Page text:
Murphy Lab Publishes iPSC-based model of amyloid disease in Stem Cell Reports

 induced Pluripotent Stem Cells or iPSCs are a form of stem cells that come from skin or blood cells that are changed into cells that have the ability to become any type of tissue in the body. ATTR is a lethal genetic disease in which mutant protein secreted from the liver damages the heart and the brain, highlighting the need for a flexible model system that would allow physicians and scientists to study the disease

According to researchers using this technology, cell lines can be created that are genetically identical to the patient from whom they are derived, allowing for the development of personalized treatments for diseases.

In this study, the researchers used the iPSCs to make liver cells that produce mutant protein as well as cells of the heart and brain, the target tissues of the disease.  Upon addition of the mutant protein, the heart and brain cells were damaged, thereby recreating essential aspects of the disease. Furthermore, drugs that are being tested in clinical trials prevented this damage in the cells suggesting that this system can be used to test new drugs for treatment of the disease.

Read the paper here:  http://www.cell.com/stem-cell-reports/abstract/S2213-6711(13)00097-0

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Student Profile: Sarah Rozelle

Sarah Rozelle, a graduate student in the Murphy lab, is profiled on the Boston University School of Medicine webpage…click on the link to read more…

Shirley Nah wins Evan’s Day research award

Shirley Nah, a Master’s student in the Murphy Lab, was presented a prestigious research award by David Coleman for her work involving the induced pluripotent stem cell modeling of neurodegenerative disease.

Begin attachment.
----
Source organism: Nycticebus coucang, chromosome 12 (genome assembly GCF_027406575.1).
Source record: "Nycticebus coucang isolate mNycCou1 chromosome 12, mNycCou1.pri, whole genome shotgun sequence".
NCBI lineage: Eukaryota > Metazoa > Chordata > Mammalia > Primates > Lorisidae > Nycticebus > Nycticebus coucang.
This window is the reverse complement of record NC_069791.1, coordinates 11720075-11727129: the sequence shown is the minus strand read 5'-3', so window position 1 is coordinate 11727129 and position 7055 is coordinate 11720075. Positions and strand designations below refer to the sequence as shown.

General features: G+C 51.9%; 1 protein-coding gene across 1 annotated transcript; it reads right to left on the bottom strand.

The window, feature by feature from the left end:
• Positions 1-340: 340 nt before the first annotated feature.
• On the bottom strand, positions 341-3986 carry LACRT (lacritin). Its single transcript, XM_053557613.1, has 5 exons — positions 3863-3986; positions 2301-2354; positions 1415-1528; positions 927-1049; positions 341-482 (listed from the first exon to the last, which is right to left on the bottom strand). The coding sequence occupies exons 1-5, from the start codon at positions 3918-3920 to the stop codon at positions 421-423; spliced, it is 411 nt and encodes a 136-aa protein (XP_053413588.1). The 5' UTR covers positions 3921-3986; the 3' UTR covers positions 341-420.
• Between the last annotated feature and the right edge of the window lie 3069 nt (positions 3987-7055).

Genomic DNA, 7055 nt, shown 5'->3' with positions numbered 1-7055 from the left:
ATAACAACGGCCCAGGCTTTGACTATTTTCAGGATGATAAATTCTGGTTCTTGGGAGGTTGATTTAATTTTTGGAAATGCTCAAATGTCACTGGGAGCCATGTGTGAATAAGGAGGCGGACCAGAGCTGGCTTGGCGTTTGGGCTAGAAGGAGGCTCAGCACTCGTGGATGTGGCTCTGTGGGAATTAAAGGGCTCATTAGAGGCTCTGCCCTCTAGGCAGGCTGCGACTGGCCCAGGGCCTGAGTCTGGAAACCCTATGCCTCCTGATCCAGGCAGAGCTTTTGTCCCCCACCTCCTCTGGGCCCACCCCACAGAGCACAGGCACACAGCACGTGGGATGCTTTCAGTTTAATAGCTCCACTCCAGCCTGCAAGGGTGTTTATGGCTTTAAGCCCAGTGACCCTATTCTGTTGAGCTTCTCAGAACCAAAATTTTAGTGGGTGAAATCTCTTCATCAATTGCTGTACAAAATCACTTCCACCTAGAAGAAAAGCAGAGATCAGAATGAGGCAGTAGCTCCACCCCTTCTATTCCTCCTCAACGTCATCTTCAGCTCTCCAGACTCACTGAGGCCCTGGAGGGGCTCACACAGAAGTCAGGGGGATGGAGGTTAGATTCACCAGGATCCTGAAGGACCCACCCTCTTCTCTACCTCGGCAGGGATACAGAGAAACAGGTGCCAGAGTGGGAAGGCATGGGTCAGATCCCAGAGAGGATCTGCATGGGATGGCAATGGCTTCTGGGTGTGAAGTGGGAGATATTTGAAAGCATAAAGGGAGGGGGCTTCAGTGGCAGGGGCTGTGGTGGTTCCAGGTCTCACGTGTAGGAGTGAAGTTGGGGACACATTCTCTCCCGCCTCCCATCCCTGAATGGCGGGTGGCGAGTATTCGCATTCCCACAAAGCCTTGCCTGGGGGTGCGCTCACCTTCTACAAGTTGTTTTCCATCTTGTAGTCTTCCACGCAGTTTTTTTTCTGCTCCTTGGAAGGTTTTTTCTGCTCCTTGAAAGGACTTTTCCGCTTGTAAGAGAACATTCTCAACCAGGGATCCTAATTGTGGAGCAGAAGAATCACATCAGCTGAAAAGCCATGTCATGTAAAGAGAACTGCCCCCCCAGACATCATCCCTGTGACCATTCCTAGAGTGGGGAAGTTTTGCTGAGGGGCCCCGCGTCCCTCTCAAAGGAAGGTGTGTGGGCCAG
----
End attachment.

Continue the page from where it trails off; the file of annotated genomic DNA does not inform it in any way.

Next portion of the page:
Shirley Nah presenting her data at BU Evan’s Day

Sarah Rozelle presents her work to past and present NIH directors

Sarah Rozelle Presents at the 18th Annual Switching Meeting


Sarah Rozelle, a 3rd year graduate student in the Murphy Lab was selected to give an oral presentation of her work at the 18th annual Globin Switching meeting held at the Asilomar Conference Center, Monterey, CA.

Murphy Lab Receives New NIH Grant

Boston University researchers, led by Drs. George J. Murphy and Martin Steinberg, have developed a way to test treatments for sickle cell disease – a genetic disorder of the blood – by working with pluripotent stem cells grown from a small amount of the patient’s own blood.  Click on the picture to link to the full article.

Amy Leung wins Research Award

Amy Leung, Ph.D, a postdoctoral fellow in the Murphy Lab was awarded a prestigious research award following the presentation of her work at the International Symposium on Amyloidosis in Groningen, The Netherlands, 6-10 May 2012.

CReM Directors Profiled in Bostonia

More Than Just Skin Deep:  Read more about the CReM Directors by clicking on this link…

Murphy Lab Awarded Amyloidosis Foundation Grant

“Induced Pluripotent Stem Cell Modeling of Human Hereditary Amyloidosis”
This project will generate a new form of stem cells that start out as skin or blood cells but are then reprogrammed into cells that have the ability to become any type of tissue in the body. These stem cells will be utilized to study a genetic disease through the directed differentiation of these cells in vitro in order to recapitulate the outcome of the disease. Possible benefits of this research are new ways to study treatments for genetic diseases such as familial amyloidosis.

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Dr. Murphy chosen as an American Society of Hematology Scholar

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